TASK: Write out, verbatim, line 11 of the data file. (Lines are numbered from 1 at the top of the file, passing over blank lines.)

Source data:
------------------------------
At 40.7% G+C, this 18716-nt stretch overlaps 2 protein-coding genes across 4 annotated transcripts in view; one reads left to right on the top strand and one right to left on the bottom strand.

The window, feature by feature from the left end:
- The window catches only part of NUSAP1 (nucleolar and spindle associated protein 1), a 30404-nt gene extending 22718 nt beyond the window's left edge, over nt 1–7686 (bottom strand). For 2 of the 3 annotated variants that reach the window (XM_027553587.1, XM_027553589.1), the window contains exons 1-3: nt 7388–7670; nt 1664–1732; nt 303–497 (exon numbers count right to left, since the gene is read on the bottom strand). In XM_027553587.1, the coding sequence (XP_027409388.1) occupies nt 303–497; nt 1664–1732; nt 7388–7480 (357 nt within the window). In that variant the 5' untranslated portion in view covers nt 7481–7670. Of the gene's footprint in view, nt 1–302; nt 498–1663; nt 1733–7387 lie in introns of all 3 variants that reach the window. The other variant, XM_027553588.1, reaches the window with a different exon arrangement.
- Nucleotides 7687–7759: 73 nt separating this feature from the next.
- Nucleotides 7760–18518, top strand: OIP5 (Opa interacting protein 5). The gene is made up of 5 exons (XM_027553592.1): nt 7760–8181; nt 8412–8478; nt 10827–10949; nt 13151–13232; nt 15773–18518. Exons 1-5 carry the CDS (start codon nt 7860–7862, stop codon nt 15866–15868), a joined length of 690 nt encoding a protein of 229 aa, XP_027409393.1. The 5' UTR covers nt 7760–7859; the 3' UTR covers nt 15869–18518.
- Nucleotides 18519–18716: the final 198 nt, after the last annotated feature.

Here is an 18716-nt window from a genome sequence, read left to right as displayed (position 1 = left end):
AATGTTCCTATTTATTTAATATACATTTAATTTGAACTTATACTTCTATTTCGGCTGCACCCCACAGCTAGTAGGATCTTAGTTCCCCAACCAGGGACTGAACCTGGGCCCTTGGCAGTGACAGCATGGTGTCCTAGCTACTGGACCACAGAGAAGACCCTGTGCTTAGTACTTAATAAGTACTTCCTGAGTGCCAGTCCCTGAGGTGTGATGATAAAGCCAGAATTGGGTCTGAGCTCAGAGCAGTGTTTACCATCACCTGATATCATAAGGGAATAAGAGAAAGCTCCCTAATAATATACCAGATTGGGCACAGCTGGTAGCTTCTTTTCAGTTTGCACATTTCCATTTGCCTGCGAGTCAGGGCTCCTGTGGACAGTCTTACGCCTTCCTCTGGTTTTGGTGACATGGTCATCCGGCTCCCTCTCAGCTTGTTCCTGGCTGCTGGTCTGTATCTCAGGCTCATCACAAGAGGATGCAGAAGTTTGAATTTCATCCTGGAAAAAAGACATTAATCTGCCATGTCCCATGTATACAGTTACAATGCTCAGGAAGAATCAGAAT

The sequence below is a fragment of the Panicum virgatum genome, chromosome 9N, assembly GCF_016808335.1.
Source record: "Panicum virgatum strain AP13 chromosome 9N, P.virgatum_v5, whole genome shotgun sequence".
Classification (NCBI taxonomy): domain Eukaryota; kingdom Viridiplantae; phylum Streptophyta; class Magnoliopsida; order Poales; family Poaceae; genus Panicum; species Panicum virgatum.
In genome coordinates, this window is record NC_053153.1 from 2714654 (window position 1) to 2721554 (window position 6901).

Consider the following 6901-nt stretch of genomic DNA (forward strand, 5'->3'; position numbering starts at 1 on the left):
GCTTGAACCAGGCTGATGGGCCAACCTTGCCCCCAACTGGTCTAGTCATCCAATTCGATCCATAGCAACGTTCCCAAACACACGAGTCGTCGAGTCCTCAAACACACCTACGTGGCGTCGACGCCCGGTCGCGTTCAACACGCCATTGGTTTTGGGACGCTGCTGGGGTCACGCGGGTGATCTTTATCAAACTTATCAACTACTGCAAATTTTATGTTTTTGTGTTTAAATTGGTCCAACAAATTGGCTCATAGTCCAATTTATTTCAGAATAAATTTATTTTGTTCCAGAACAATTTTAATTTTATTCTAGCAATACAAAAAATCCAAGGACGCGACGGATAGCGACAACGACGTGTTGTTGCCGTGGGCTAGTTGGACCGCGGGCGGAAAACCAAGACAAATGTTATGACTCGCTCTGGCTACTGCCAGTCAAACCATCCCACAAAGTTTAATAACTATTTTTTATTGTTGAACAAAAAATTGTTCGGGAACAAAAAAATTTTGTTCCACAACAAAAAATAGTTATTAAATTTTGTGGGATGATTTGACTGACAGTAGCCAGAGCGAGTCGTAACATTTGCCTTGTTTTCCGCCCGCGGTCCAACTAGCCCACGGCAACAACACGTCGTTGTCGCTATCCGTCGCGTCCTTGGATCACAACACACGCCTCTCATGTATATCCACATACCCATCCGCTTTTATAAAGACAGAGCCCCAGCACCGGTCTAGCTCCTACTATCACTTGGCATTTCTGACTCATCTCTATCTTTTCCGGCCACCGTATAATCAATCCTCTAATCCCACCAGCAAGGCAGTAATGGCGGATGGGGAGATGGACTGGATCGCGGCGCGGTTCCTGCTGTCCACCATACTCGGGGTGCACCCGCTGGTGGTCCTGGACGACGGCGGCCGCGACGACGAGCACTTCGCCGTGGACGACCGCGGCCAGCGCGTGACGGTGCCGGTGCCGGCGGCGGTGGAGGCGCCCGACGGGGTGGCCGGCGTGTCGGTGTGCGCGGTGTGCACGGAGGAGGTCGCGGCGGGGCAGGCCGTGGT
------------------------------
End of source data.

Classification (NCBI taxonomy): domain Eukaryota; kingdom Viridiplantae; phylum Streptophyta; class Magnoliopsida; order Poales; family Poaceae; genus Panicum; species Panicum virgatum.